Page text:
What is low back pain?
Low back pain can range from mild, dull, annoying pain, to persistent, severe, disabling pain in the lower back. Pain in the lower back can restrict mobility and interfere with normal functioning and quality of life.
What is neck pain?
Neck pain is pain that occurs in the area of the cervical vertebrae in the neck. Because of its location and range of motion, the neck is often left unprotected and subject to injury.
Pain in the back or neck area can be acute, which comes on suddenly and intensely, or chronic, which can last for weeks, months, or even years. The pain can be continuous or intermittent.
What causes back and neck pain?
Even with today's technology, the exact cause of back and neck pain can be found in few cases. In most cases, back and neck pain may be a symptom of many different causes, including any of the following:
Overuse, strenuous activity, or improper use such as repetitive or heavy lifting
Trauma, injury, or fractures
Degeneration of vertebrae, often caused by stresses on the muscles and ligaments that support the spine, or the effects of aging
Abnormal growth such as a tumor or bone spur
Obesity due to increased weight on the spine and pressure on the discs
Poor muscle tone
Muscle tension or spasm
Sprain or strain
Ligament or muscle tears
Joint problems, such as arthritis
Protruding or herniated (slipped) disk and pinched nerve
Osteoporosis and compression fractures
Congenital (present at birth) abnormalities of the vertebrae and bones
Abdominal problems, such as an aortic aneurysm
How can back and neck pain be prevented?
The following may help to prevent back and neck pain:
Practice correct lifting techniques
Use telephones and workplace computers and other equipment properly
Maintain correct posture while sitting, standing, and sleeping
Participate in regular exercise (with proper stretching before participation)
Maintain a healthy weight
Reduce emotional stress that may cause muscle tension
Rehabilitation for back and neck pain
A back and neck pain rehabilitation program is designed to meet the needs of the individual patient, depending upon the type and severity of the pain, injury, or disease. Active involvement of the patient and family is vital to the success of the program.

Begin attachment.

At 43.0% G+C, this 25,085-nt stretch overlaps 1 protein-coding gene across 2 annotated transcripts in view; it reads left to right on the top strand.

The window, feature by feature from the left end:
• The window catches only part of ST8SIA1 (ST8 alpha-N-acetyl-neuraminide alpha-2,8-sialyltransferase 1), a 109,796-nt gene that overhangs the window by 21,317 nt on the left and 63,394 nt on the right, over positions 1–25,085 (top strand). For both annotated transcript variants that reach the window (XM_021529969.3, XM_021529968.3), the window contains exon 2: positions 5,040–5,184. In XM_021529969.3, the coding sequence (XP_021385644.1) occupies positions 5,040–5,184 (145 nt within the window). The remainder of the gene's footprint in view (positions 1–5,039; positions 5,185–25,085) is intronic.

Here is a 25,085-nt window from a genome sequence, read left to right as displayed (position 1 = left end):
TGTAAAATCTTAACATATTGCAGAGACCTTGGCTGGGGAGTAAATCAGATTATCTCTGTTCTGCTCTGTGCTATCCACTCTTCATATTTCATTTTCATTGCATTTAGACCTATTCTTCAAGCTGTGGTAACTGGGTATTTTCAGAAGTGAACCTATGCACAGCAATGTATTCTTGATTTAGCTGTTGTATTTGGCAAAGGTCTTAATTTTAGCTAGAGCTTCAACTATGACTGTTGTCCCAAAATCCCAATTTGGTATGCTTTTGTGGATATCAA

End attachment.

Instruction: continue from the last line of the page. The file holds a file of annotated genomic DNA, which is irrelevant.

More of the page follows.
The goal of back and neck rehabilitation is to help the individual to return to the highest level of function and independence possible, while improving the overall quality of life physically, emotionally, and socially. The focus of rehabilitation is on relieving pain and improving mobility (movement).
In order to help reach these goals, back and neck rehabilitation programs may include the following:
Exercise programs to improve range of motion, increase muscle strength, improve flexibility and mobility, and increase endurance
Help with obtaining assistive devices that promote independence
Patient and family education and counseling
Pain management techniques
Smoking cessation counseling
Gait (walking) and movement retraining
Ergonomic assessments and work-related injury prevention programs
Generally, there are 3 phases to back and neck pain rehabilitation. These include the following:
During this initial phase, the physiatrist, orthopedist, and the rest of the treatment team focus on making a diagnosis, developing a treatment plan, and starting treatment to reduce the pain and inflammation. This may include some of the items listed above and possibly the utilization of ultrasound, electrical stimulation, or special injections.
Once the initial pain and inflammation are reduced, the rehabilitation team then focuses on helping the patient restore function. This includes returning the patient to normal daily activities, while starting an exercise program that is designed to help the patient regain flexibility and strength.
The goal of this phase is 2-fold: educating the patient on ways to prevent further injury and strain to the back and neck, and helping the patient to prevent further injury by improving strength and endurance.
The back and neck rehabilitation team
Back and neck rehabilitation programs can be conducted on an inpatient or outpatient basis. Many skilled professionals are part of the back and neck rehabilitation team, including any or all of the following:
More Patient Input, Better Spine Outcomes
Not long ago, researchers measured spine surgery outcomes based on technical expertise, fusion rates, deformity correction and equipment failure. But that only told half the story, says health services researcher Richard Skolasky, an associate professor of orthopaedic surgery and director of The Johns Hopkins Hospital’s Spine Outcomes Research Center. “Patients,” he says, “are the experts in their own experience.
Survey Shows Spine Surgeons Need to Screen More Patients for Anxiety and Depression
In a report published in the Journal of Spinal Disorders and Techniques, a Johns Hopkins team says that only 10 percent of orthopaedic surgeons and neurosurgeons follow professional guidelines that recommend routine psychological screenings of patients prior to major surgery for severe back and leg pain.